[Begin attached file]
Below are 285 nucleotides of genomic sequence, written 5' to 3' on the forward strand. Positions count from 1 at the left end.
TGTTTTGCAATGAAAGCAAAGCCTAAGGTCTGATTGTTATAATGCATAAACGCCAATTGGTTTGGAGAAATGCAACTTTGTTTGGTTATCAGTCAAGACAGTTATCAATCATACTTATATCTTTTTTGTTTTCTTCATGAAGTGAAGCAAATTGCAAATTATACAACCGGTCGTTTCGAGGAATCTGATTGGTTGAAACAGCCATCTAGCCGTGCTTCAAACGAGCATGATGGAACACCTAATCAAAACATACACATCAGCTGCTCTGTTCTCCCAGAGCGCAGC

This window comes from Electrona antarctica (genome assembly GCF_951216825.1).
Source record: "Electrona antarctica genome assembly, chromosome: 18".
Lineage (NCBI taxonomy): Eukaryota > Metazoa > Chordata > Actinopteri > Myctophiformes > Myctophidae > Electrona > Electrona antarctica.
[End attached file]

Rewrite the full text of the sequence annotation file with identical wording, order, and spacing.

Below are 285 nucleotides of genomic sequence, written 5' to 3' on the forward strand. Positions count from 1 at the left end.
TGTTTTGCAATGAAAGCAAAGCCTAAGGTCTGATTGTTATAATGCATAAACGCCAATTGGTTTGGAGAAATGCAACTTTGTTTGGTTATCAGTCAAGACAGTTATCAATCATACTTATATCTTTTTTGTTTTCTTCATGAAGTGAAGCAAATTGCAAATTATACAACCGGTCGTTTCGAGGAATCTGATTGGTTGAAACAGCCATCTAGCCGTGCTTCAAACGAGCATGATGGAACACCTAATCAAAACATACACATCAGCTGCTCTGTTCTCCCAGAGCGCAGC

This window comes from Electrona antarctica (genome assembly GCF_951216825.1).
Source record: "Electrona antarctica genome assembly, chromosome: 18".
Lineage (NCBI taxonomy): Eukaryota > Metazoa > Chordata > Actinopteri > Myctophiformes > Myctophidae > Electrona > Electrona antarctica.